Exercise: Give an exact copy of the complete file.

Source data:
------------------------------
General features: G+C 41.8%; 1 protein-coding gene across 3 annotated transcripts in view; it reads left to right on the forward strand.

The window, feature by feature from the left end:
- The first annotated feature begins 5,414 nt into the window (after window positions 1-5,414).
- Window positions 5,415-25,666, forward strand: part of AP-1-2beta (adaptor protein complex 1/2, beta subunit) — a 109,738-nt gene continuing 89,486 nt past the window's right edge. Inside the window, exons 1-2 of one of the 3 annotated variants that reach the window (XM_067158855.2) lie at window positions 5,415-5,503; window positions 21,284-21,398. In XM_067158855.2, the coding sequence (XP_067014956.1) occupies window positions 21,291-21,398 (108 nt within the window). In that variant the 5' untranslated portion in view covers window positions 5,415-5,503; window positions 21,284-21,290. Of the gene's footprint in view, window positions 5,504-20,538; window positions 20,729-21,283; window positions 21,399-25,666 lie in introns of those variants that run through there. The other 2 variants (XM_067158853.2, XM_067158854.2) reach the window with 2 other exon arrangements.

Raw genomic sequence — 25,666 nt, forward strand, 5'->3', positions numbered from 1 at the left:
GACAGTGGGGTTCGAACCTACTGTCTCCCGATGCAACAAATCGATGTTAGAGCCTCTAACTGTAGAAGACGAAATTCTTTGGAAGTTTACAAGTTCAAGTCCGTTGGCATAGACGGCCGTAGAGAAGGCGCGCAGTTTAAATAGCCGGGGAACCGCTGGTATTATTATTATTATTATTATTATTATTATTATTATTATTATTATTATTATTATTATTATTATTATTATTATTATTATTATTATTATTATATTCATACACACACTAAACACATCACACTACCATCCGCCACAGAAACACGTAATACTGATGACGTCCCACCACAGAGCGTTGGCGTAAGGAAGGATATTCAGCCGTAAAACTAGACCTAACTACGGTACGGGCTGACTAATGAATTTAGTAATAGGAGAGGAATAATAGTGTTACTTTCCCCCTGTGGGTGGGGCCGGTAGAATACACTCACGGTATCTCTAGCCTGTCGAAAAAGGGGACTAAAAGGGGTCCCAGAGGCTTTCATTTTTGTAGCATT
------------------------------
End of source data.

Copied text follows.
General features: G+C 41.8%; 1 protein-coding gene across 3 annotated transcripts in view; it reads left to right on the forward strand.

The window, feature by feature from the left end:
- The first annotated feature begins 5,414 nt into the window (after window positions 1-5,414).
- Window positions 5,415-25,666, forward strand: part of AP-1-2beta (adaptor protein complex 1/2, beta subunit) — a 109,738-nt gene continuing 89,486 nt past the window's right edge. Inside the window, exons 1-2 of one of the 3 annotated variants that reach the window (XM_067158855.2) lie at window positions 5,415-5,503; window positions 21,284-21,398. In XM_067158855.2, the coding sequence (XP_067014956.1) occupies window positions 21,291-21,398 (108 nt within the window). In that variant the 5' untranslated portion in view covers window positions 5,415-5,503; window positions 21,284-21,290. Of the gene's footprint in view, window positions 5,504-20,538; window positions 20,729-21,283; window positions 21,399-25,666 lie in introns of those variants that run through there. The other 2 variants (XM_067158853.2, XM_067158854.2) reach the window with 2 other exon arrangements.

Raw genomic sequence — 25,666 nt, forward strand, 5'->3', positions numbered from 1 at the left:
GACAGTGGGGTTCGAACCTACTGTCTCCCGATGCAACAAATCGATGTTAGAGCCTCTAACTGTAGAAGACGAAATTCTTTGGAAGTTTACAAGTTCAAGTCCGTTGGCATAGACGGCCGTAGAGAAGGCGCGCAGTTTAAATAGCCGGGGAACCGCTGGTATTATTATTATTATTATTATTATTATTATTATTATTATTATTATTATTATTATTATTATTATTATTATTATTATTATTATTATTATTATATTCATACACACACTAAACACATCACACTACCATCCGCCACAGAAACACGTAATACTGATGACGTCCCACCACAGAGCGTTGGCGTAAGGAAGGATATTCAGCCGTAAAACTAGACCTAACTACGGTACGGGCTGACTAATGAATTTAGTAATAGGAGAGGAATAATAGTGTTACTTTCCCCCTGTGGGTGGGGCCGGTAGAATACACTCACGGTATCTCTAGCCTGTCGAAAAAGGGGACTAAAAGGGGTCCCAGAGGCTTTCATTTTTGTAGCATT